Investors Lose Confidence As Infineon Pays $10 Billion To Acquire Cypress Semiconductors

Infineon Cypress Merger
Ploss, CEO of German semiconductor manufacturer Infineon poses before the company's annual news conference (Photo: Reuters / Michael Dalder)

To expand its next-generation internet and automotive technologies business, Infineon has announced that it will be buying Cypress Semiconductor for $10 billion. The German-based semiconductor manufacturer hopes to increase its portfolio with the acquisition of the California-based tech company. Unfortunately, investors are apparently not completely on board with the idea.

Following news of the acquisition, share prices for Europe's largest chipmaker plunged by as much as 9 percent this week. Investors reportedly did not agree on the price Infineon was willing to pay, citing that it was too much given the current state of the chip business.

Investors also didn't like the fact that 30 percent of the acquisition cost would be funded through equity, with the rest paid in debt and cash.

The investment was apparently not a good move given the geopolitical situation worsened by the escalating trade war between the United States and China. Infineon recently lowered its revenue guidance citing a slowed demand from China amid trade frictions.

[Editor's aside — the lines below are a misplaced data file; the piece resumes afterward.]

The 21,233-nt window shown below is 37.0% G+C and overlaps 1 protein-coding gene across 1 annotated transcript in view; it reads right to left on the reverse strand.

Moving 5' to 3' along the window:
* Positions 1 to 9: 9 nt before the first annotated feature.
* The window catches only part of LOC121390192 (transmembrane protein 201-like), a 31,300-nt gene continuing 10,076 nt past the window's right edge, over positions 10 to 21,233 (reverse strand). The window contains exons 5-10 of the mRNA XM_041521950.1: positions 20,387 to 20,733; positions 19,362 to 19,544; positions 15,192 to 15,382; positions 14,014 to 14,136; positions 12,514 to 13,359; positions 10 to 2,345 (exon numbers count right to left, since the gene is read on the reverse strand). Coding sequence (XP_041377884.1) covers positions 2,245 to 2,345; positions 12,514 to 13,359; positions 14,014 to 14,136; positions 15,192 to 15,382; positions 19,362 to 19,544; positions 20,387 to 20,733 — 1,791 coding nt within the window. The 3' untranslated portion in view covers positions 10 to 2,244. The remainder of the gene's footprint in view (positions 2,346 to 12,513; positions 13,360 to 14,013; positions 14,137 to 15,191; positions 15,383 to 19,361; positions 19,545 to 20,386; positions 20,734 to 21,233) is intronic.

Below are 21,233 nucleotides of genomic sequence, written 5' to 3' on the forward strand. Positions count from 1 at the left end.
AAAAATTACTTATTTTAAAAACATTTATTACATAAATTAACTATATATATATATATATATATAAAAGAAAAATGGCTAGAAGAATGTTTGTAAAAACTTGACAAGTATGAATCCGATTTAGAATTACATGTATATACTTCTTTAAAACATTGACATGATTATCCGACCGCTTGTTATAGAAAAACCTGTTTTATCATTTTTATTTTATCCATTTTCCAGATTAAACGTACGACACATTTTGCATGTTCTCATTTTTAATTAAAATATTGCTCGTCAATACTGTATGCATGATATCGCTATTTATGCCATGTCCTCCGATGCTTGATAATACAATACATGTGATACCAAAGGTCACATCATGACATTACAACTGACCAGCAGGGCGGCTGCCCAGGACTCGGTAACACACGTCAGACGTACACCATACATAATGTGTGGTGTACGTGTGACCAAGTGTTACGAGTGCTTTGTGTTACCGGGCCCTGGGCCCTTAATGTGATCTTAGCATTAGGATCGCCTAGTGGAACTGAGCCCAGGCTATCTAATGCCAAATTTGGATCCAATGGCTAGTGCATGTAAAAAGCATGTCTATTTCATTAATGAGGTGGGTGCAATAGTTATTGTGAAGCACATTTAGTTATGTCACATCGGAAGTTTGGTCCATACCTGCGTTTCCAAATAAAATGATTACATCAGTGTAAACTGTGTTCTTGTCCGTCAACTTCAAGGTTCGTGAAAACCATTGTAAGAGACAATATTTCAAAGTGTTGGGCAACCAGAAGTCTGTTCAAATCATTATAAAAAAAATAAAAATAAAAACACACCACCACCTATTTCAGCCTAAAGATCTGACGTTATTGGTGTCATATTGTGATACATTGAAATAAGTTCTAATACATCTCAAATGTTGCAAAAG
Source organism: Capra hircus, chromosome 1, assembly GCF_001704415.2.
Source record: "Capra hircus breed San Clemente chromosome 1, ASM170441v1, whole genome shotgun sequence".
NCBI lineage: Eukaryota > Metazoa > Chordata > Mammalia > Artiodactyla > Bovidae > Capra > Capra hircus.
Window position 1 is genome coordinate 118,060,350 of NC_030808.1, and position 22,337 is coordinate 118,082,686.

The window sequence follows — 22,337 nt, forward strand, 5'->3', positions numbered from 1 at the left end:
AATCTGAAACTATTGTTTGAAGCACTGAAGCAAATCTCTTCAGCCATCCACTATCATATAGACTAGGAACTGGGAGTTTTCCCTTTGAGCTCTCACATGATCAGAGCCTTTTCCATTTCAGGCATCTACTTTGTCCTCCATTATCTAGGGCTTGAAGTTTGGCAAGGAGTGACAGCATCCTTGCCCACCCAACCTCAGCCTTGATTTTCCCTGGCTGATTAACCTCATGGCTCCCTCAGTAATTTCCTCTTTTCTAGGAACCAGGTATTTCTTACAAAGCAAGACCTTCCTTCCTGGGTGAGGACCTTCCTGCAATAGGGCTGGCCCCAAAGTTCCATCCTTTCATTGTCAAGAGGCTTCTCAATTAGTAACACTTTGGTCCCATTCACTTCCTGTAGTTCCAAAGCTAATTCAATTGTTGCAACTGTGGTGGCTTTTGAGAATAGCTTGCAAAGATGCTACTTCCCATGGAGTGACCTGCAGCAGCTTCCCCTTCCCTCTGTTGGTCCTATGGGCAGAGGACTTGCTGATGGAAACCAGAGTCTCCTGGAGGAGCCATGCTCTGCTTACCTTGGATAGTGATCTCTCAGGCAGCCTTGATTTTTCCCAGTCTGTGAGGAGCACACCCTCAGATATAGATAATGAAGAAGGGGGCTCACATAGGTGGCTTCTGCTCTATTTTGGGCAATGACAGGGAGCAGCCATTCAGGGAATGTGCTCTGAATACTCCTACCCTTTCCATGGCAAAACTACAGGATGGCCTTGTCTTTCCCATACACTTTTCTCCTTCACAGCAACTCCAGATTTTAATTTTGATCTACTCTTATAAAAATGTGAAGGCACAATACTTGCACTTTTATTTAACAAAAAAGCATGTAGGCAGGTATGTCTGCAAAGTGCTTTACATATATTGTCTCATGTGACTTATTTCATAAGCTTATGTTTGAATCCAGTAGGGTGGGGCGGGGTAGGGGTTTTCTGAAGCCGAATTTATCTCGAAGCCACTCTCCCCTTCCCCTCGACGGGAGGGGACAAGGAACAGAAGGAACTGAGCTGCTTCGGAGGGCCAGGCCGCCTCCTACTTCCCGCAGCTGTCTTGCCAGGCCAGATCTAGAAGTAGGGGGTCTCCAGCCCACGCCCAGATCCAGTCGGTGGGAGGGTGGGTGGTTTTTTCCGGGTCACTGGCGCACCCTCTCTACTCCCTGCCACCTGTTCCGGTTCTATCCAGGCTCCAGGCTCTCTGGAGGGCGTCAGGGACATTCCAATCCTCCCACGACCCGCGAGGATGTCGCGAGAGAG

Meanwhile, Cypress' share price jumped by as much as 27 percent shortly after the deal was made public. Despite the increase, Cypress stock prices were still well below what Infineon was willing to pay for it. Market analysts have stated that the overall risk-reward profile of the acquisition has been unfavorable to investors, despite the potential synergies.

Infineon is betting on the deal for it to cash in on its substantial automotive technology market share, which will stand at around 13 percent after the acquisition. Infineon would combine its expertise in managing electric drivetrains with Cypress' class-leading connectivity technologies.

The deal, which is currently the largest takeover by a European company this year, will essentially make Infineon the eighth largest chipmaker in the world.

With the merger, Infineon would be able to offer a much more comprehensive package to electric-powered vehicle manufacturers. This would, in turn, grow its market share in the automotive industry, especially as global government clam down or fossil fuel-powered vehicle production and distribution.

The acquisition involved a cash offer of $23.85 per share, which is a staggering 46 percent premium on Cypress current share prices. Infineon CEO Reinhard Ploss even described the acquisition amount as a "proud price" without a doubt. Ploss defended the high price as an acceptable offer for the companies given the possible synergies that it would generate.

Infineon's Chief  Marketing Officer Helmut Gassel revealed in an interview that discussions to acquire the company actually started five weeks ago. The acquisition was then accelerated after a third-party company expressed its interest in Cypress.

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